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Deep risk: how history informs portfolio design

By: Bernstein, William J.
Series: Investing for adults series no. 3. Publisher: London Efficient Frontier Publications 2013Description: 55 p.ISBN: 9780988780316.Subject(s): Portfolio management | Asset allocation | InvestmentsDDC classification: 332.6 Summary: Deep risk: How History informs Portfolio Design is the third installment in the investing for adults series. this series is not for novices. This booklet takes portfolio design beyond the familiar “black box” mean-variance framework. Most importantly, the short-term volatility of financial assets, commonly measured as standard deviation, is a highly imperfect measure of the actual long-horizon perils faced by real-world investors subject to the vagaries of financial and military history. These risks have names—inflation, deflation, confiscation, and devastation—and any useful discussion of portfolio design of necessity incorporates their probabilities, consequences, and costs of mitigation. You’re an investment adult, so you know that the future efficient frontier lies well beyond our ken; presumably you already know all about the mechanics, long-term benefits, as well as the uncertainties, of wide diversification and factor tilt using low-cost, efficient vehicles and the risk/reward spectrum between all-fixed- income and all-equity portfolios. This booklet contains no magic formula for the “perfect portfolio,” but rather, with luck, a framework within which to think more clearly about risk.
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Books Vikram Sarabhai Library
Slot 666 (0 Floor, West Wing) Non-fiction 332.6 B3D3 (Browse shelf) Available 180116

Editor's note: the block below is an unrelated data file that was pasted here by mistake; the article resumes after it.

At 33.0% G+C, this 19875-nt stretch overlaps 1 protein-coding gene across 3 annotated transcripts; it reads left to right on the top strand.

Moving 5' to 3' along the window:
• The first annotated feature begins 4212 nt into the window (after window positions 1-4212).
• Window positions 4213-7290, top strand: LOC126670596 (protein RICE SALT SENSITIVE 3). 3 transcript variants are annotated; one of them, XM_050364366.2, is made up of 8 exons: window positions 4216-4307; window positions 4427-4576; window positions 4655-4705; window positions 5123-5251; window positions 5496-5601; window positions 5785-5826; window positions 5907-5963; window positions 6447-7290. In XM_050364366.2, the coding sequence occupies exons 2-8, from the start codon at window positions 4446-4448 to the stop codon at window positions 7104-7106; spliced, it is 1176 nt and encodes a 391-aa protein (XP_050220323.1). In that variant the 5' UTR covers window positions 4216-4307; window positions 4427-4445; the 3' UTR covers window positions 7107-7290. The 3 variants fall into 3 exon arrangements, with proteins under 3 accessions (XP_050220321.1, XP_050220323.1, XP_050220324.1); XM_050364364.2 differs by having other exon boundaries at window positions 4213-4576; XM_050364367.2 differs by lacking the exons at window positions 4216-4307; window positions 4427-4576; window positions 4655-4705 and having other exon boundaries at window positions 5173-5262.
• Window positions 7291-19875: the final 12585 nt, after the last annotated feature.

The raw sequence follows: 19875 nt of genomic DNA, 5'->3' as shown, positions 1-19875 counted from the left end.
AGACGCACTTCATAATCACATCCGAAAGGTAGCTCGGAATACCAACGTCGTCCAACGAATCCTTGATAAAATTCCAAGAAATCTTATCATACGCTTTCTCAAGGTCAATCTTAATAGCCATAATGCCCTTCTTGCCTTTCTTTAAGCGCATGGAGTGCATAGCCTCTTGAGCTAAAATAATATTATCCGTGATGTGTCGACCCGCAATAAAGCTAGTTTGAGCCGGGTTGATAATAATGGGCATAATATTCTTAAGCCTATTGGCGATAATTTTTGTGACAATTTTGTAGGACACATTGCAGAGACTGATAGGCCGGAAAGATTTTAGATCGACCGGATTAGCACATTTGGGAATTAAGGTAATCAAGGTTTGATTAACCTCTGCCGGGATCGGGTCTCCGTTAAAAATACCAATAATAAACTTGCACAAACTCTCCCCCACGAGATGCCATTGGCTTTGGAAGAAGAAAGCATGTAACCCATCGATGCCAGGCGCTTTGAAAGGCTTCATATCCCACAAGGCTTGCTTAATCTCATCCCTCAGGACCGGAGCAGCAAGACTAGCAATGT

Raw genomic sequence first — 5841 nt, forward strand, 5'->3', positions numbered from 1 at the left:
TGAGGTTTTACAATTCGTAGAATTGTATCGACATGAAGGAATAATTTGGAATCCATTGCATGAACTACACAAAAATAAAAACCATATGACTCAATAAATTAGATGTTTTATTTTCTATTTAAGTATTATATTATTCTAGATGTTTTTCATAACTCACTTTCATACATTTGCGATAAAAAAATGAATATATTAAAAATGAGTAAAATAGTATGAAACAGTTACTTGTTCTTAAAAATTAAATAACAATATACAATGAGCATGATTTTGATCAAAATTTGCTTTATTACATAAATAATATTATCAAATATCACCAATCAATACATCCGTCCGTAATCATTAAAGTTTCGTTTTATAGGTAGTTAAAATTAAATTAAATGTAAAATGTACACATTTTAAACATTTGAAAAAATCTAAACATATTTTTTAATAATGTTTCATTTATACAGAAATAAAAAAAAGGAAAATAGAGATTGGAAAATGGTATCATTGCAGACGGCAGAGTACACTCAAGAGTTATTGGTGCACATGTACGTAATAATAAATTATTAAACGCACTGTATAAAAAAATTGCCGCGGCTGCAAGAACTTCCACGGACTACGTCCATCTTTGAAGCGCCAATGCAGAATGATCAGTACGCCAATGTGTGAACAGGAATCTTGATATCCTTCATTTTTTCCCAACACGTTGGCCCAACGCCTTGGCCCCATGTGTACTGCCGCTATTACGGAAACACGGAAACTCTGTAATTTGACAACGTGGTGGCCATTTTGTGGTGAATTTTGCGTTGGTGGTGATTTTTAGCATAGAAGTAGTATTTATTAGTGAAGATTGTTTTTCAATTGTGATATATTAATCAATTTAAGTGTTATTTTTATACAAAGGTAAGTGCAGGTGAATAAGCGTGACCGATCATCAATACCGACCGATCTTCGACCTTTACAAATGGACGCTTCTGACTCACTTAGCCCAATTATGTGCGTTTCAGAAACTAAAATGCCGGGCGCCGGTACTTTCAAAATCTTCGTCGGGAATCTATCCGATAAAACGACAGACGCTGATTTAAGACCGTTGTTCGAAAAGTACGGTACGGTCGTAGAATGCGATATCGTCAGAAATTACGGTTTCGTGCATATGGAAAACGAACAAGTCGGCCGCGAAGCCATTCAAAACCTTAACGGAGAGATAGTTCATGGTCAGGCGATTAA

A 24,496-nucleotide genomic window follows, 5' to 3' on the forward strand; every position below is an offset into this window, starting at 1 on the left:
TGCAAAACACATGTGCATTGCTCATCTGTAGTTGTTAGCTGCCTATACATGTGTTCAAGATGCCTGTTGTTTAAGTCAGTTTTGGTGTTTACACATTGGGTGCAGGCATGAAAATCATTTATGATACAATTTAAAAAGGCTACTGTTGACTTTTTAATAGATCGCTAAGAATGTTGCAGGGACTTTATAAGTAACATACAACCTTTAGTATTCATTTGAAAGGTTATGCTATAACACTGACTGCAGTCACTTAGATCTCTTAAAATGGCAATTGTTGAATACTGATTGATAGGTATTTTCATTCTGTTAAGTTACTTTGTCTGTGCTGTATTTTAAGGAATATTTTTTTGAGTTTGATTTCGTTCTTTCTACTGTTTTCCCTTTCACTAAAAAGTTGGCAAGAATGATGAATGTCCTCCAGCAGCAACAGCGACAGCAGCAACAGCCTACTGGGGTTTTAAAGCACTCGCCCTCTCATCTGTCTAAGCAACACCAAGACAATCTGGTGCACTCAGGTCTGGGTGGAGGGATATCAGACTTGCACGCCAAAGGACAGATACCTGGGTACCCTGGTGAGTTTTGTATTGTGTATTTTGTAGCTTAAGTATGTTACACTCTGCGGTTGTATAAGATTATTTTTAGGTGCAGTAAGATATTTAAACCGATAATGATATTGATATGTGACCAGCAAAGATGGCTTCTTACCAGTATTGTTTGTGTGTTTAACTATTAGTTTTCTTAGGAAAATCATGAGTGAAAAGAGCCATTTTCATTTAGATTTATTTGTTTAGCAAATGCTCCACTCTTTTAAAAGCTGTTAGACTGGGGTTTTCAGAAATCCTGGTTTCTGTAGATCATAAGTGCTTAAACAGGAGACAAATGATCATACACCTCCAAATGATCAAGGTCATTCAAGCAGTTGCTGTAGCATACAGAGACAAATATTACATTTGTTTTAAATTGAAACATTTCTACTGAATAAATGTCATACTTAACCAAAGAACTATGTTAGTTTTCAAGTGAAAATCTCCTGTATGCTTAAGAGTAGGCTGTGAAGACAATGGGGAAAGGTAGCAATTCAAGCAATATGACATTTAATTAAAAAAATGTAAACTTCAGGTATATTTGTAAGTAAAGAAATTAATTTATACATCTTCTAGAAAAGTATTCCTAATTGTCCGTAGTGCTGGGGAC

Deep risk: How History informs Portfolio Design is the third installment in the investing for adults series. this series is not for novices. This booklet takes portfolio design beyond the familiar “black box” mean-variance framework. Most importantly, the short-term volatility of financial assets, commonly measured as standard deviation, is a highly imperfect measure of the actual long-horizon perils faced by real-world investors subject to the vagaries of financial and military history. These risks have names—inflation, deflation, confiscation, and devastation—and any useful discussion of portfolio design of necessity incorporates their probabilities, consequences, and costs of mitigation. You’re an investment adult, so you know that the future efficient frontier lies well beyond our ken; presumably you already know all about the mechanics, long-term benefits, as well as the uncertainties, of wide diversification and factor tilt using low-cost, efficient vehicles and the risk/reward spectrum between all-fixed- income and all-equity portfolios. This booklet contains no magic formula for the “perfect portfolio,” but rather, with luck, a framework within which to think more clearly about risk.

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